TRW Automotive (TRW) is a U.S. headquartered manufacturer of auto components with significant operations in Europe and Asia. The company has expanded profitability dramatically since the onset of the recovery in global automobile production although a portion of this has been driven by non-operating items; still, profit is above levels seen in 2006-07. In terms of valuation, although the company trades at a low PE, even if current profit is sustainable, the company is not undervalued. Taking into account the cyclical nature of the company's cash flows, TRW likely trades at a slight premium to fair value.
TRW's most important segment in terms of earnings is Chassis Systems. Products within the segment include steering systems, brakes, brake controllers such as ABS and ESC systems, and suspension components. The segment represents about 57% of profit and has shown some of the strongest growth over the past several years.
Occupant Safety Systems represents 25% of profit and includes airbags, seat belts and steering wheels. Growth in the segment has been slower over the past several years and profit declined slightly in 2011 versus 2010. The operations within this segment are under investigation by the European Community and the U.S. Department of Justice for price fixing in airbags.
The two smallest segments of the company's operations are Electronics and Automotive Components, representing 10% and 7% of profit, respectively. Products in the former include crash sensors, occupant weight sensors, remote entry systems and engine control units for large diesel engines. In the latter segment, products include a range of internal controls such as for heating and air conditioning as well as engine valves and miscellaneous fasteners.
The overall company generates about 49% of revenue in Europe, 32% in North America and the balance in Asia. TRW's largest customer is the Volkswagen group of companies representing 21% of sales, followed by Ford and GM with 16% and 11%, respectively. Taking Chrysler and Fiat together yields a concentration of about 13%.
As can be expected, TRW suffered a significant decline in profitability during the recession, but did remain profitable excluding non-cash charges and maintained positive cash flow. Revenue has grown at a 4.3% compounded rate since 2006 while profit has grown much more quickly. Lower capital expenditures which have translated to falling depreciation have contributed to this trend on a normalized basis. As important has been the expansion of gross margins, likely due to labor cost containment.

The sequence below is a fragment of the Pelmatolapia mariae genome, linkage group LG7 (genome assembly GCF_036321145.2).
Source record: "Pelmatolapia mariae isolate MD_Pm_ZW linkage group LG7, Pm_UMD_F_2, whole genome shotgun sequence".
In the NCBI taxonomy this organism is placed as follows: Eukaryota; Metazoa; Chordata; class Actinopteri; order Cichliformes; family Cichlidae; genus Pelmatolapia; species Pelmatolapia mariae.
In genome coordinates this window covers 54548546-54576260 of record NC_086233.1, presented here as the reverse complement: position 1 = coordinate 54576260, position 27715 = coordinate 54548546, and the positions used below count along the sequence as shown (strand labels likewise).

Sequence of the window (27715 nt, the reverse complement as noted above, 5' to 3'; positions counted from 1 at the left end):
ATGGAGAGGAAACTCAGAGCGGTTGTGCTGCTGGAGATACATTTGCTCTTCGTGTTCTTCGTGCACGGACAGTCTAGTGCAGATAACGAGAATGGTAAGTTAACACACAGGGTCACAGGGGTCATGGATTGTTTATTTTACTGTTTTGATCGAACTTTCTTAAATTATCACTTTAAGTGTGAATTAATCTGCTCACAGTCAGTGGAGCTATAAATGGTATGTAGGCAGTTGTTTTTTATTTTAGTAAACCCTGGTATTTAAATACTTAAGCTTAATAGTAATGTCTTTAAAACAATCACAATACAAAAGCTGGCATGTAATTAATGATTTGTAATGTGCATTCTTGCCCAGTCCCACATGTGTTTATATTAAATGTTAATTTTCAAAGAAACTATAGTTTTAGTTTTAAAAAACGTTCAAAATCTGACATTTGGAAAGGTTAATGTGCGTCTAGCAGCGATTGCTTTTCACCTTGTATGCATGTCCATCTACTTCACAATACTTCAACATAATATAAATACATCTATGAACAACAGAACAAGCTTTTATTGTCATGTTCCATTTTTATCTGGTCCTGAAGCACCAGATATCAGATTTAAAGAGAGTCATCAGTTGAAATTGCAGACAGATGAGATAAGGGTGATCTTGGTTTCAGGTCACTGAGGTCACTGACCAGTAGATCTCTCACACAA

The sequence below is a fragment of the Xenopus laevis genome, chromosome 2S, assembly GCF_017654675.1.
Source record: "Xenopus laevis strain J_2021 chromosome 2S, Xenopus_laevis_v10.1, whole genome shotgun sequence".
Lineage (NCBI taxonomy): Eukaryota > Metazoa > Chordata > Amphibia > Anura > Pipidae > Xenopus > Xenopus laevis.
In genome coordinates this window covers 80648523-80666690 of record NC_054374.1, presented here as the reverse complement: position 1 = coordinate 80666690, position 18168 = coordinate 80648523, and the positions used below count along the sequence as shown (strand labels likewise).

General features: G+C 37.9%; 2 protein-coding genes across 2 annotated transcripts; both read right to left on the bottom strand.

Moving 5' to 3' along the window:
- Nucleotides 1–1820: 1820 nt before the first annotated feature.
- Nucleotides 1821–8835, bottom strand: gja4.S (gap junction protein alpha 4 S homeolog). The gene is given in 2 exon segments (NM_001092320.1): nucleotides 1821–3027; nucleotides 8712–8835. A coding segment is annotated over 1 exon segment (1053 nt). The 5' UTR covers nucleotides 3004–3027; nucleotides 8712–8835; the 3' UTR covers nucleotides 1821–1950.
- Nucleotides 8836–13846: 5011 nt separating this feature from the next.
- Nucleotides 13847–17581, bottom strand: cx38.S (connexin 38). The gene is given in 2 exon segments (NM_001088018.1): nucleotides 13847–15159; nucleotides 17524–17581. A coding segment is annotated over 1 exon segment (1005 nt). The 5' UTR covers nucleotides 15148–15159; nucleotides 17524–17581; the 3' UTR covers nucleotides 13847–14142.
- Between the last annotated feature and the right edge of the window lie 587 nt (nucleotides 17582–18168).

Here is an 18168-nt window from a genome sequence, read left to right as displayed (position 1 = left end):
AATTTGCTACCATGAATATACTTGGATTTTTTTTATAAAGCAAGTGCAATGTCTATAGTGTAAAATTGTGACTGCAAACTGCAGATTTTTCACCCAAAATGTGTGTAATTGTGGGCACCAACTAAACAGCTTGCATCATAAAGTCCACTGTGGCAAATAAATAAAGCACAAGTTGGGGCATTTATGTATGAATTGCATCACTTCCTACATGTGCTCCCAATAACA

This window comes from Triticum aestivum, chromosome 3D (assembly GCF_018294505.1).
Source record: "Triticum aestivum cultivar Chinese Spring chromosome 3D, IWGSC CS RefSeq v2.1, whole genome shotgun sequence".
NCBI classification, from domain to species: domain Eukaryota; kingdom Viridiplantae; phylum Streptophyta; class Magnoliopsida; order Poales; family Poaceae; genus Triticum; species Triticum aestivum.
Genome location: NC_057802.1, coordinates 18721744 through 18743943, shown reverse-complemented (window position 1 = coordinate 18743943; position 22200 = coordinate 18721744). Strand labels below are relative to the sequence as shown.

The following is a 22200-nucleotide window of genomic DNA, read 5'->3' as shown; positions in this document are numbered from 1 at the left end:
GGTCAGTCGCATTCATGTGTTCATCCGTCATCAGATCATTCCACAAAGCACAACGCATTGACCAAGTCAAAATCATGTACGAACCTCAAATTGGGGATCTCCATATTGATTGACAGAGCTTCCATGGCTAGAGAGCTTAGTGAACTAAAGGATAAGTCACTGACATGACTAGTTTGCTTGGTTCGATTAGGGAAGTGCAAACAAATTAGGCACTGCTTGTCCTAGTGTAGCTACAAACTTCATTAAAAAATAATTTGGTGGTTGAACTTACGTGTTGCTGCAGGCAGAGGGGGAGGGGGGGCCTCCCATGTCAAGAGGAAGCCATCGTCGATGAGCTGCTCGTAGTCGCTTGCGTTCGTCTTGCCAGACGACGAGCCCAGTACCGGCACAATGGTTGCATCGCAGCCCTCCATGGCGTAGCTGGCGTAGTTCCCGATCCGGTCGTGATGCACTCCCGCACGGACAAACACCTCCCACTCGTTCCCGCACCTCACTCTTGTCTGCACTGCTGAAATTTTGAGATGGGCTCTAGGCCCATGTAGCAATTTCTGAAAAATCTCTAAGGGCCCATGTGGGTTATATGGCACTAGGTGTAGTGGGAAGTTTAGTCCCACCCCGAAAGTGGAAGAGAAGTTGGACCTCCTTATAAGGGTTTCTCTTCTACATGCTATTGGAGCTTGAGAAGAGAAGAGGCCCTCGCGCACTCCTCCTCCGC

While operating income is expected to remain about flat in 2012 compared to 2011, net income should fall due to a one-time tax gain in the previous year and likely a higher tax rate on operations. The company has not paid U.S. Federal taxes for at least the last three years due to deferred tax assets related to prior year losses. Current year EPS is estimated at $5.93 per share which is in line with analyst estimates.
Given the current level of profitability, the company's shares trade at about fair value including some value of future growth, in my view. One adjustment is the inclusion of a $150 million accrual for the settlement of a potential price fixing case. In reality, if the company is fined the amount may be higher, but there is a chance no fine will occur which leads to the lesser expected value. With annual profit of about $350 million in the segment where airbags are located, a $150 million charge would eliminate a fair portion of one year's profit in airbags.
The main question to answer is whether the company should be valued on current profitability and in my view the answer is no. TRW exists in a cyclical business and current profitability is quite high compared to historical norms. Even if the new level is sustainable, one year of six, on average will likely see very low levels of profit. This factor alone could account for a 10% lower long-term total value. As the company's chart shows however, the sharp falls in profit in recessions lead to value decreases in the shares far in excess of 10%. Another factor to consider is that the company's tax rate will likely increase in the future as the company becomes U.S. tax payer again.
TRW's shares appear quite cheap on a PE basis, but after a full accounting of the relevant valuation factors, the shares are near fair value or perhaps trading a small premium, in my view. Moving beyond the valuation, we should also consider longer-term trends in the automobile market. High oil prices have presented themselves again for the second time in five years showing they are likely a permanent feature of the business environment which could compromise future growth in the automobile market.